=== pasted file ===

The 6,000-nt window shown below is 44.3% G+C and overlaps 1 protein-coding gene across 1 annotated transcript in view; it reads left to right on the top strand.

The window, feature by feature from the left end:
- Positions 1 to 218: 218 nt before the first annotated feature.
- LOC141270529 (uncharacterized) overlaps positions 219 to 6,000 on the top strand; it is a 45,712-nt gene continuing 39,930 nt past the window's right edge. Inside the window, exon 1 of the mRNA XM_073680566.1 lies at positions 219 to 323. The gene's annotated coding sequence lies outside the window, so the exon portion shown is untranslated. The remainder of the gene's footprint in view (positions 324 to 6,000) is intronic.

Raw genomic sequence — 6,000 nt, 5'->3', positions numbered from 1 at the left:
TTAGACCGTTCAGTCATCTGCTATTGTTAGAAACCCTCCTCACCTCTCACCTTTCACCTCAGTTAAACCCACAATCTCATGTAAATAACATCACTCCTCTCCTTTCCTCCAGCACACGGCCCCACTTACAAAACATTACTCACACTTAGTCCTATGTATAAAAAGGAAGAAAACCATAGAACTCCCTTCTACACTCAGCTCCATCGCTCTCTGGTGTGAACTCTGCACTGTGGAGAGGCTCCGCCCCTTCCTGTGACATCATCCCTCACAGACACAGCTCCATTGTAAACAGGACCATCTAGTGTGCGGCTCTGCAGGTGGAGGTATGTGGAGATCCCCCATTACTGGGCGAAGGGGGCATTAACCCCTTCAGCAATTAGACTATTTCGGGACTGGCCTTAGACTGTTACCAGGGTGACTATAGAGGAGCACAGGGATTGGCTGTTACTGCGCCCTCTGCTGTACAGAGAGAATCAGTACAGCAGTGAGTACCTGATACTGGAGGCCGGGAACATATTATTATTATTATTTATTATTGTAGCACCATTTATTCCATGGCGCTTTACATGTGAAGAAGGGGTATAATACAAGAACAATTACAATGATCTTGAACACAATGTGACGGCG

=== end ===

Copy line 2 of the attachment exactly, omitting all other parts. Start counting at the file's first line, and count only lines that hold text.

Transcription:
The window, feature by feature from the left end: